Over a century later, Nok Kundi is still hardly a destination; it is just a way station one passes through. And if on a clear day one pauses in the passing to glance around, one cannot miss the purple outline of a range on the distant northern horizon. This is the Koh e Sultan whose highest peak crests at 2332 metres (7650 feet) above the sea. The mountain commemorates a mythical character named Sultan e Pir Kaiser also known as Pir Sultan regarding whom no fabulous tales are told. And yet he is venerated as saint.
Read more »

Labels: ,

posted by Salman Rashid @ 12:00 AM, ,

Jewish-Indian Lobby

Bookmark and Share

This piece appears in the February 2015 issue of Herald

Our prescient religious leaders have long been on about the Jewish-Indian Lobby that has been working overtime since the middle of August 1947 to undo us, the envy not only of the world of Islam (remember we have Islamic nukes), but of the entire Universe. In mullah parlance, this most pernicious of outfits bent upon undoing our Citadel of Islam is called Yuhood o Hunood ki Laabi.

Though this nexus was formed on the day we achieved independence, it came out into the open in 1956 when the Indian film industry released a flick with the telling title of Yahudi ki Beti – The Jew’s Daughter. I ask you! Yahudi ki Beti. Now, if there wasn’t a nexus between the two malicious countries of Israel and India, why was the film titled the way it was? Why couldn’t it be Eesai ki Beti or Hindu ki Beti? It goes without saying that it would never have been called Musalman ki Beti because of the intense malevolence the Yuhood o Hunood ki Laabi reserves for us Muslims, the one and only chosen people of God.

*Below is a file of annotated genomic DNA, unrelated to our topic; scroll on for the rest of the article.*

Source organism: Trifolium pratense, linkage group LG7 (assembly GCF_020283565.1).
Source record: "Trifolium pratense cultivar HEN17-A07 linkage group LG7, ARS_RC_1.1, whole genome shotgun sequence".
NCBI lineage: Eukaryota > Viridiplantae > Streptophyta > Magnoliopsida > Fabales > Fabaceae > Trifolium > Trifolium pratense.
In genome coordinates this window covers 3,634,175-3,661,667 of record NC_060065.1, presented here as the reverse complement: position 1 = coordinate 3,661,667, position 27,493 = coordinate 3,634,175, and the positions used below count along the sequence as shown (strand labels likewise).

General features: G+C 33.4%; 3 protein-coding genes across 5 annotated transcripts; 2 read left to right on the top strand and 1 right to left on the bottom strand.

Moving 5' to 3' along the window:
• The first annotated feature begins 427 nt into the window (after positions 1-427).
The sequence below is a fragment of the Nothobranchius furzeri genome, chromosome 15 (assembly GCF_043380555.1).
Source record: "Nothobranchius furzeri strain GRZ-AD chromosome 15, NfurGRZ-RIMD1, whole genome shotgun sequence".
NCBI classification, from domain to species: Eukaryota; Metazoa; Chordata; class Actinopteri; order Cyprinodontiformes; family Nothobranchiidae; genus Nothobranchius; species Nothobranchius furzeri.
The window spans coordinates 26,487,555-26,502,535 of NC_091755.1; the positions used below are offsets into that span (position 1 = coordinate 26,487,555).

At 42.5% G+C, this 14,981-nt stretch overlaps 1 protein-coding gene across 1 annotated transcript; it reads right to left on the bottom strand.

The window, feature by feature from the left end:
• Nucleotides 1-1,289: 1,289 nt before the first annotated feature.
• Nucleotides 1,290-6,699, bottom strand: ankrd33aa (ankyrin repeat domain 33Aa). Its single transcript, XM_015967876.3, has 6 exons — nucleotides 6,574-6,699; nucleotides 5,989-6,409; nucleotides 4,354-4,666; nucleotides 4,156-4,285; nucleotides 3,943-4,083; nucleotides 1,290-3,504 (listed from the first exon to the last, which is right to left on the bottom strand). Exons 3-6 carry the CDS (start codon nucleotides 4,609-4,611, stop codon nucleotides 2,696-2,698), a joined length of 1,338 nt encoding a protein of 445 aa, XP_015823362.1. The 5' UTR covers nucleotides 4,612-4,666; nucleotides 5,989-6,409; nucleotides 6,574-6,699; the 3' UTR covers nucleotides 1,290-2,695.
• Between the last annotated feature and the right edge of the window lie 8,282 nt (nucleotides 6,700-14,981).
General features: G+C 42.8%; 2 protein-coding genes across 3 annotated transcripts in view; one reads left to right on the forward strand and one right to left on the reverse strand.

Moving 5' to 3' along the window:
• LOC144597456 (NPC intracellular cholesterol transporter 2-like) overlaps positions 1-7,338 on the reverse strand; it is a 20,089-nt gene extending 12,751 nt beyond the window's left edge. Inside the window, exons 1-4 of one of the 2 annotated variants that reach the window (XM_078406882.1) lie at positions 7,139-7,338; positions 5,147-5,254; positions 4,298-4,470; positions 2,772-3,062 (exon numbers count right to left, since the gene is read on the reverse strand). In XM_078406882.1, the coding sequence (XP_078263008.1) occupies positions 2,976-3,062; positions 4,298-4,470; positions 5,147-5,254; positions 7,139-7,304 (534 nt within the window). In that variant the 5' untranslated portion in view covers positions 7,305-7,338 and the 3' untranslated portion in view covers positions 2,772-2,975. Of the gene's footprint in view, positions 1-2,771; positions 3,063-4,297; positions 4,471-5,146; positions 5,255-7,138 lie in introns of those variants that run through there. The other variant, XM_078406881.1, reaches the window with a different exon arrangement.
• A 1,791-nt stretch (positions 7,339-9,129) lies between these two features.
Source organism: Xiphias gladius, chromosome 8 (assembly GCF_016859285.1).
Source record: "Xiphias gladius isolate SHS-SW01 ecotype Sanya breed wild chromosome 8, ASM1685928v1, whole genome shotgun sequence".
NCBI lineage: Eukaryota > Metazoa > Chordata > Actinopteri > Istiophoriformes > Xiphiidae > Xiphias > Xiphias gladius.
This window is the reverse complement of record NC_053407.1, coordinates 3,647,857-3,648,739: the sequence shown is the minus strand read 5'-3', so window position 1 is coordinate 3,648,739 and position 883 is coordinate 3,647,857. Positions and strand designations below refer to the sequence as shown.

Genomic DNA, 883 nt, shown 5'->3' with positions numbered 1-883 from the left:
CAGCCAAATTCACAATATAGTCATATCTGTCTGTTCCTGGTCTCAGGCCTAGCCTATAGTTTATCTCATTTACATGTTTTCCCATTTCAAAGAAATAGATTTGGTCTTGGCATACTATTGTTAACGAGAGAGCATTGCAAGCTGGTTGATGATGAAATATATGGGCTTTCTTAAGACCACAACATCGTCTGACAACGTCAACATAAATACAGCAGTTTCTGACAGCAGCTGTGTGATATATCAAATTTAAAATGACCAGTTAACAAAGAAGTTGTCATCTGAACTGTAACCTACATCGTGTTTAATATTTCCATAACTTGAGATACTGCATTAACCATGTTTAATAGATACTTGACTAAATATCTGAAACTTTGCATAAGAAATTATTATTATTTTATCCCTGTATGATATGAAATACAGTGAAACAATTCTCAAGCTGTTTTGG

Read more »

Labels: ,

posted by Salman Rashid @ 12:00 AM, , links to this post

Temples of the Salt Range

Bookmark and Share

Long before the Pathan general, Sher Shah Suri, built inns and mail stations along what has come to be known as the Grand Trunk Road, there was a network of highways criss-crossing the fertile Punjab plain and connecting it with regions beyond. One such was the road that crossed the Jhelum river near today´s village of Rasul, entering the Salt Range through the Nandna Pass, and heading west across the Indus at Kalabagh before reaching Bannu, on its way to the markets of Kandahar. The Salt Range is so called because fine quality salt has been mined here since classical times.


This road has seen its share of historical events. Alexander passed this way, and so did Hiuen Tsang, the Chinese traveller who visited India in the 7th century. Late in the 12th century, the doughty Khokhar Rajputs of the Salt Range revolted against the rule of Ghur, and the Ghorids had to struggle hard to keep this connection open. Babur took control of the area on his way to India, and later, Sher Shah Suri gave up claim to this road since he could not subdue the ferocious Gakkhars.
Read more »

Labels: ,

posted by Salman Rashid @ 12:00 AM, ,